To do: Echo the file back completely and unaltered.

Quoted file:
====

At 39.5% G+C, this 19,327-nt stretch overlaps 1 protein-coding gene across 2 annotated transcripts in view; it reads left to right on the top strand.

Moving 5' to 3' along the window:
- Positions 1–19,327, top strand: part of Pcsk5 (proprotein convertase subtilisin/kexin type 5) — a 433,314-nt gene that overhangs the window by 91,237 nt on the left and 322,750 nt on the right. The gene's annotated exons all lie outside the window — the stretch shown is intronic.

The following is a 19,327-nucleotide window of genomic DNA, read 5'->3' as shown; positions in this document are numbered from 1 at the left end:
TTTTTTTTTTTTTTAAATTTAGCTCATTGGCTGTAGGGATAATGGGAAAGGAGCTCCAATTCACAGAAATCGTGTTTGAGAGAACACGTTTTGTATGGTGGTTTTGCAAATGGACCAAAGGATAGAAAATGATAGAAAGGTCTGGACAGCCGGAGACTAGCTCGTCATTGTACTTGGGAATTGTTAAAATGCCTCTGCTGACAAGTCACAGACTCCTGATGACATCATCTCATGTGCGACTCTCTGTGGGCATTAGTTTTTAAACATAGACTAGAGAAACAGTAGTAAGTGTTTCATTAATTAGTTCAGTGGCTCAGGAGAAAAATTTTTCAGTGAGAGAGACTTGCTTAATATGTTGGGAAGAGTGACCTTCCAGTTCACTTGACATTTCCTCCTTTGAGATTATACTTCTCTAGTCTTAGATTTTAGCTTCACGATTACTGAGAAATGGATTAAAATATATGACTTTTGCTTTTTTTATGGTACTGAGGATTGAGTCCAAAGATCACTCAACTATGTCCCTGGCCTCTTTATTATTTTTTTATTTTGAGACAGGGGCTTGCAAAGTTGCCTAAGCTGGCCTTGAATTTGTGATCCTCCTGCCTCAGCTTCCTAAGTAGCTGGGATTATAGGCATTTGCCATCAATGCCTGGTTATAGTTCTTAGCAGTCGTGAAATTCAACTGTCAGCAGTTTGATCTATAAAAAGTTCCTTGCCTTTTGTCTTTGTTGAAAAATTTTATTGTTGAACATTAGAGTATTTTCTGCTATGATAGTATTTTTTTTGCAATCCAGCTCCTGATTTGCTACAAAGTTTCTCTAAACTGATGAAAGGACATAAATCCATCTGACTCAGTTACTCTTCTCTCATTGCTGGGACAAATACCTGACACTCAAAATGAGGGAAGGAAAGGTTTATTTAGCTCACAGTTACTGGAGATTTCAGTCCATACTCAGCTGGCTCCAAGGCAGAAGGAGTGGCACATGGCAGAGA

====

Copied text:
At 39.5% G+C, this 19,327-nt stretch overlaps 1 protein-coding gene across 2 annotated transcripts in view; it reads left to right on the top strand.

Moving 5' to 3' along the window:
- Positions 1–19,327, top strand: part of Pcsk5 (proprotein convertase subtilisin/kexin type 5) — a 433,314-nt gene that overhangs the window by 91,237 nt on the left and 322,750 nt on the right. The gene's annotated exons all lie outside the window — the stretch shown is intronic.

The following is a 19,327-nucleotide window of genomic DNA, read 5'->3' as shown; positions in this document are numbered from 1 at the left end:
TTTTTTTTTTTTTTAAATTTAGCTCATTGGCTGTAGGGATAATGGGAAAGGAGCTCCAATTCACAGAAATCGTGTTTGAGAGAACACGTTTTGTATGGTGGTTTTGCAAATGGACCAAAGGATAGAAAATGATAGAAAGGTCTGGACAGCCGGAGACTAGCTCGTCATTGTACTTGGGAATTGTTAAAATGCCTCTGCTGACAAGTCACAGACTCCTGATGACATCATCTCATGTGCGACTCTCTGTGGGCATTAGTTTTTAAACATAGACTAGAGAAACAGTAGTAAGTGTTTCATTAATTAGTTCAGTGGCTCAGGAGAAAAATTTTTCAGTGAGAGAGACTTGCTTAATATGTTGGGAAGAGTGACCTTCCAGTTCACTTGACATTTCCTCCTTTGAGATTATACTTCTCTAGTCTTAGATTTTAGCTTCACGATTACTGAGAAATGGATTAAAATATATGACTTTTGCTTTTTTTATGGTACTGAGGATTGAGTCCAAAGATCACTCAACTATGTCCCTGGCCTCTTTATTATTTTTTTATTTTGAGACAGGGGCTTGCAAAGTTGCCTAAGCTGGCCTTGAATTTGTGATCCTCCTGCCTCAGCTTCCTAAGTAGCTGGGATTATAGGCATTTGCCATCAATGCCTGGTTATAGTTCTTAGCAGTCGTGAAATTCAACTGTCAGCAGTTTGATCTATAAAAAGTTCCTTGCCTTTTGTCTTTGTTGAAAAATTTTATTGTTGAACATTAGAGTATTTTCTGCTATGATAGTATTTTTTTTGCAATCCAGCTCCTGATTTGCTACAAAGTTTCTCTAAACTGATGAAAGGACATAAATCCATCTGACTCAGTTACTCTTCTCTCATTGCTGGGACAAATACCTGACACTCAAAATGAGGGAAGGAAAGGTTTATTTAGCTCACAGTTACTGGAGATTTCAGTCCATACTCAGCTGGCTCCAAGGCAGAAGGAGTGGCACATGGCAGAGA